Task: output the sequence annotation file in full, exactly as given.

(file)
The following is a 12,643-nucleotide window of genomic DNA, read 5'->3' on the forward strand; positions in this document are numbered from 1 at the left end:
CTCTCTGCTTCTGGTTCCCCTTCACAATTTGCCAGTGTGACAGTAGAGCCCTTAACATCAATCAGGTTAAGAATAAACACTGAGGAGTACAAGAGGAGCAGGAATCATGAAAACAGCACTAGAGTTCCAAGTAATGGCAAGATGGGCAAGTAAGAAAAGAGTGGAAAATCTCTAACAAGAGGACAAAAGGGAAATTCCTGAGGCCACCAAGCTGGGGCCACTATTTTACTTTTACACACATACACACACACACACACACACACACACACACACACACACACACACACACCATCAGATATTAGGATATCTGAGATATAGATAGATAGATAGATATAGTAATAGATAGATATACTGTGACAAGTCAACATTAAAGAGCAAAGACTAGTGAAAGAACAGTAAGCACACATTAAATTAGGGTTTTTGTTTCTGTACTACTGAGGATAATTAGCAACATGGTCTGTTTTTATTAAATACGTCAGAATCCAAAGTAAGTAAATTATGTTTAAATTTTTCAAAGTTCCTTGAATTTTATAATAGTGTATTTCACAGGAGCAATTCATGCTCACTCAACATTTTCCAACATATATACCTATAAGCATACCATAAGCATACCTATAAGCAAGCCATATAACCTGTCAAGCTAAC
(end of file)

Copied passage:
The following is a 12,643-nucleotide window of genomic DNA, read 5'->3' on the forward strand; positions in this document are numbered from 1 at the left end:
CTCTCTGCTTCTGGTTCCCCTTCACAATTTGCCAGTGTGACAGTAGAGCCCTTAACATCAATCAGGTTAAGAATAAACACTGAGGAGTACAAGAGGAGCAGGAATCATGAAAACAGCACTAGAGTTCCAAGTAATGGCAAGATGGGCAAGTAAGAAAAGAGTGGAAAATCTCTAACAAGAGGACAAAAGGGAAATTCCTGAGGCCACCAAGCTGGGGCCACTATTTTACTTTTACACACATACACACACACACACACACACACACACACACACACACACACACACACACCATCAGATATTAGGATATCTGAGATATAGATAGATAGATAGATATAGTAATAGATAGATATACTGTGACAAGTCAACATTAAAGAGCAAAGACTAGTGAAAGAACAGTAAGCACACATTAAATTAGGGTTTTTGTTTCTGTACTACTGAGGATAATTAGCAACATGGTCTGTTTTTATTAAATACGTCAGAATCCAAAGTAAGTAAATTATGTTTAAATTTTTCAAAGTTCCTTGAATTTTATAATAGTGTATTTCACAGGAGCAATTCATGCTCACTCAACATTTTCCAACATATATACCTATAAGCATACCATAAGCATACCTATAAGCAAGCCATATAACCTGTCAAGCTAAC